Eternal Love Şimdi Ensemble Michel Godard
Eternal Love
Şimdi Ensemble
Michel Godard

catalog number:21095

Şimdi reflects this approach by embracing the traditional repertoire of Sufi music as well as the music composed by band members. Whether composed hymns, songs or instrumental works. Amazing French tuba and serpent player Michel Godard is joing this Simdi ensemble on its first recording.
"Recording with Simdi Ensemble was nothing less than a whirl of pleasure." M. Godard


Ibrahim Keivo & NDR Bigband
Arranged and conducted by Wolf Kerschek
featuring Kinan Azmeh, Moslem Rahal, Rony Barrak
Live recorded and mixed by Walter Quintus 

Catalog number 21087

A Co-production with NDR
Ibrahim Keivo, What a musician! Mesmerized by his magic I hung on Ibrahim´s every note and could not turn away. He made us remember the reason why we all started playing music in the first place, and why we devoted a lot of time and eventually dedicated our whole lives to this calling. Wolf Kerschek

Lyrics - english translations

Morgenland All Star Band
Morgenland All Star Band 

Catalog Number: 21086

The Morgenland All Star Band unites several of the most outstanding musical personalities from the Near Orient with Jazz greats such as Frederik Köster or Bodek Janke. Traditional Kurdic music meets Uighur Funk-Rock from north-west China and jazz from Azerbaijan. Special guest is the jazz trumpeter Amir ElSaffar, who combines his musical biographical roots - Iraqi Maqam and American jazz: a global sound web full of tension, juxtapositions and surprises.
Live from the NDR Concert Hall in Hanover

Amir ElSaffar, trumpet (Iraq/USA)
Dima Orsho, voice (Syria)
Perhat Khaliq, voice & guitar (Xinjiang/ China)
Ibrahim Keivo, voice (Syria)
Ziya Gückan, violin (Turkey)
Moslem Rahal, ney (Syria)
Frederik Köster, trumpet (Germany)
Kinan Azmeh, clarinet (Syria)
Salman Gambarov, piano (Azerbaijan)
Andreas Müller, bass (Germany)
Rony Barrak, percussion (Lebanon)
Bodek Janke, drums & percussion (Germany)

Recorded by Walter Quintus. A co-production with NDR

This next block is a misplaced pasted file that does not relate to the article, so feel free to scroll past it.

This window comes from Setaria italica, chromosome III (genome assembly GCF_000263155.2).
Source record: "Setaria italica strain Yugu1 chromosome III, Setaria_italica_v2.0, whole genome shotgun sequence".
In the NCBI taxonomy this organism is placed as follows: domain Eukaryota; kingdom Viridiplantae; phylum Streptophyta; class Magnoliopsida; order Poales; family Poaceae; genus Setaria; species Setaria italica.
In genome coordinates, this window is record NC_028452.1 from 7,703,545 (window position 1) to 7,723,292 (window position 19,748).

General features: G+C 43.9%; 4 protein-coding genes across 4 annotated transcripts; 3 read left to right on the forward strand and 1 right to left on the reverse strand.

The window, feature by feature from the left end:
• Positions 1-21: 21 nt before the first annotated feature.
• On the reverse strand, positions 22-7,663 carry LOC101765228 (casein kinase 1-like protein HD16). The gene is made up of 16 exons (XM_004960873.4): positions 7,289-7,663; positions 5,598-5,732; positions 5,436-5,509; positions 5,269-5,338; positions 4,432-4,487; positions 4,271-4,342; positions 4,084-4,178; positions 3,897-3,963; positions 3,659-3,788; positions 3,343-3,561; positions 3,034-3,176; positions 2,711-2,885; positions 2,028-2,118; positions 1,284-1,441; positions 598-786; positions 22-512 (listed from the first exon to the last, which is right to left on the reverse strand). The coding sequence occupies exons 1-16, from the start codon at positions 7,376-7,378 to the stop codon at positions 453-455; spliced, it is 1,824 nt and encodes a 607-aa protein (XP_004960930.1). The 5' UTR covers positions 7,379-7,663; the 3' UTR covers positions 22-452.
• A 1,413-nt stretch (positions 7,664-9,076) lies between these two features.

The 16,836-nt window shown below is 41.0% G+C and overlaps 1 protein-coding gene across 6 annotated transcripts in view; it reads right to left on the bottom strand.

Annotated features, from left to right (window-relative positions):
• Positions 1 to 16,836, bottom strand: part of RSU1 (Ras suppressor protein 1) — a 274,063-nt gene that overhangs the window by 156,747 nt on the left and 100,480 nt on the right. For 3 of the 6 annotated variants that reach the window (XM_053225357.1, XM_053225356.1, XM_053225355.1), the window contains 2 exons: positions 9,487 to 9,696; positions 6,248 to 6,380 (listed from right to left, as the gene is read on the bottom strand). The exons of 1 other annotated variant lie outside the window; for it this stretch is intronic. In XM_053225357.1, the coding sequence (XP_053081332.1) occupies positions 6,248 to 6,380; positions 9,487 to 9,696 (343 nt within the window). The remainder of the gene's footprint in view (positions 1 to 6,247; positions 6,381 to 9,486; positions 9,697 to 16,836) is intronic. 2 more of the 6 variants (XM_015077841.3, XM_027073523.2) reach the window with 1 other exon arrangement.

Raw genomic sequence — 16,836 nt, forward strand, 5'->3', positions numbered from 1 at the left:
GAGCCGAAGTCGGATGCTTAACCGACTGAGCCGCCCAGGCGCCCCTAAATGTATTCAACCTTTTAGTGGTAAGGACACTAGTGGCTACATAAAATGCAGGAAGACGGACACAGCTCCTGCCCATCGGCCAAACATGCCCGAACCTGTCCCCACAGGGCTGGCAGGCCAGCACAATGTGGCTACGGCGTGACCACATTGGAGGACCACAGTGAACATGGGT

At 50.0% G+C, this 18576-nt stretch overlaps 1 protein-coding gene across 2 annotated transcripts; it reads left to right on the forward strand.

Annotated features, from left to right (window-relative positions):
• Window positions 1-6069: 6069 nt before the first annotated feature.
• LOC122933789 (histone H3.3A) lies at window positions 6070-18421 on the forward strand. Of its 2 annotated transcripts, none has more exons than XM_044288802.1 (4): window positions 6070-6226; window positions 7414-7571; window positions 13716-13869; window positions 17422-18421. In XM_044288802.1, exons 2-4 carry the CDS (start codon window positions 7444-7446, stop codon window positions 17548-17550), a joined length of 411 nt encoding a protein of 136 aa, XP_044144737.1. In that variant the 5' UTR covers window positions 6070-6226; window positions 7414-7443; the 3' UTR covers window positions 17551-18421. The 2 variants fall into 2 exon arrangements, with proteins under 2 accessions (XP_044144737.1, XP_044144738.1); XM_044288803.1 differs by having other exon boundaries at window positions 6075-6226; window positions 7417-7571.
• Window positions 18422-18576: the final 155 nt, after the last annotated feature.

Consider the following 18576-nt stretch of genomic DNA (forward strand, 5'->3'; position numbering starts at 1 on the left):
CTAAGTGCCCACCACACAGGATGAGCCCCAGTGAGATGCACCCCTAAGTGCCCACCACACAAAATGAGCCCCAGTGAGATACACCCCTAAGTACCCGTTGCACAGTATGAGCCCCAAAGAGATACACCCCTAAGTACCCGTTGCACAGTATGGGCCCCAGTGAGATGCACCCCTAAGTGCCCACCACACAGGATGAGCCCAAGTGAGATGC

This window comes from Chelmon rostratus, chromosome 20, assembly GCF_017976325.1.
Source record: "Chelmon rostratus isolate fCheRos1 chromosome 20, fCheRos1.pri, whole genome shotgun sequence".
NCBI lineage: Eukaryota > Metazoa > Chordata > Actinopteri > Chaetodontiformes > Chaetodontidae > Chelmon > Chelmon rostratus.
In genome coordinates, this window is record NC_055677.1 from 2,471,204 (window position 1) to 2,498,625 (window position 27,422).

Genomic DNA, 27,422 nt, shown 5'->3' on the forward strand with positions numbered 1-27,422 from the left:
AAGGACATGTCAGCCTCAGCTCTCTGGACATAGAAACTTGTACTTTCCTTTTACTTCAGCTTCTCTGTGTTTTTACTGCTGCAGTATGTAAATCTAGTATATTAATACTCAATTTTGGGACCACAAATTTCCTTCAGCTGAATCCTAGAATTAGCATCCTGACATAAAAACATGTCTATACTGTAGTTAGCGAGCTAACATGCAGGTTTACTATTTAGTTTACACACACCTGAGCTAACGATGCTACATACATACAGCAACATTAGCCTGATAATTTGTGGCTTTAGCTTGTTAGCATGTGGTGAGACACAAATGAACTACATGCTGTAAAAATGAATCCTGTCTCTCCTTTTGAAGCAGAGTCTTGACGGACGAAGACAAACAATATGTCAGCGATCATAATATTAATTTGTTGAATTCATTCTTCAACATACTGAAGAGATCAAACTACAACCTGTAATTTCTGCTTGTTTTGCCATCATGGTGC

Catalog number: 21077

A world rock music rarity - Uyghur and Kazakh music from Xinjiang
Dreyer.Gaido discovered the Uyghur Rock Band QETIQ in spring 2010 in a bar in Urumqi, the capital of the Uyghur Autonomous Region Xinjiang in Northwerstern China.
Xinjiang, three times bigger than France, is the homeland of the muslim minority of the Uyhurs, a turkik ethnic that is merely unknown to the western world.
Taklmakan desert is part of the region, the second biggest sand-desert after the Sahara.
It took extraordinary efforts to bring the musicains to Europe for concerts in the Pergamon-Museum Berlin and at the Morgenland Festival Osnabrück. Perhat Khaliq, the charismatic leader of the band, also joined the famous NDR Bigband and the Osnabrück Symphony Orchestra during his first trip out of Xinjiang.
The recordings for Qetiq's first studio album were made in Urumqi and Osnabrück. They represent an extraordinary wide variaty of styles of popular Uyghur and Kazakh music – overtone singing meets country music, old desertsongs meet rock and funk.

lyrics - english translations


Ahmed Adnan Saygun
Yunus Emre

Osnabrueck Symphony Orchstra
Osnabrueck Youth Choir
Choir directors: Johannes Rahe, Clemens Breitschaft
Birgül Su Ariç, soprano
Aylin Ateş, mezzo-soprano
Aydın Uştuk, tenor
Tevfik Rodos, bass
Conducted by Naci Özgüç

Catalog number: 21074

In Turkish original language

The Oratory consists of three main and one intermediate part, amounting to a collage, however, with a coherent meaning. The first part consists of five sections, in which Yunus Emre discovers the love for life, yet falls into thinking about death, starts wondering about the afterlife, and finally recoils from his fate and suffers. The second part, again with five sections, depicts his rebellion against god, followed by Emre seeking refuge with god. In the intermediate part, his love for god takes contours. In the final part, made of two sections, Emre enters a union with god and finds eternal peace. Death becomes the beginning of being with god. In his Oratory, Saygun created an oeuvre to reflect his own ideas through the poems of Yunus Emre. By slightly adapting, shortening or repositioning the poems, he created a libretto of sorts. And indeed, Saygun wrote himself and his life experience into most of his works. There is no doubt that from the view of his personal advancement as composer, the Yunus Emre Oratory constitutesda major turning point. After years of introspection, his engagement with Yunus Emre and the Oratory led to a rediscovery of his music both in Turkey and abroad. In this discovery, his ideas and spiritual world took center-stage. His ode to humanity was noticed. After this, Saygun impregnated his following works with fervor and enthusiasm, characteristics, which he had held back due to his initial humility and dark days during World War II. Despite setbacks and personal attacks, he kept his peace and patience. No clearer is this than in his last recorded statement, which shows the deep influence of his engagement with Yunus Emre: “I have always worked without expecting a reward. Most of my compositions have not seen the day of light until now. Yet, that’s fine, as long as my health permits, I will work with devotion, until I can no more. It would suffice for me to know that one day, I can be an example for someone who has dedicated himself to Contemporary Turkish music”.

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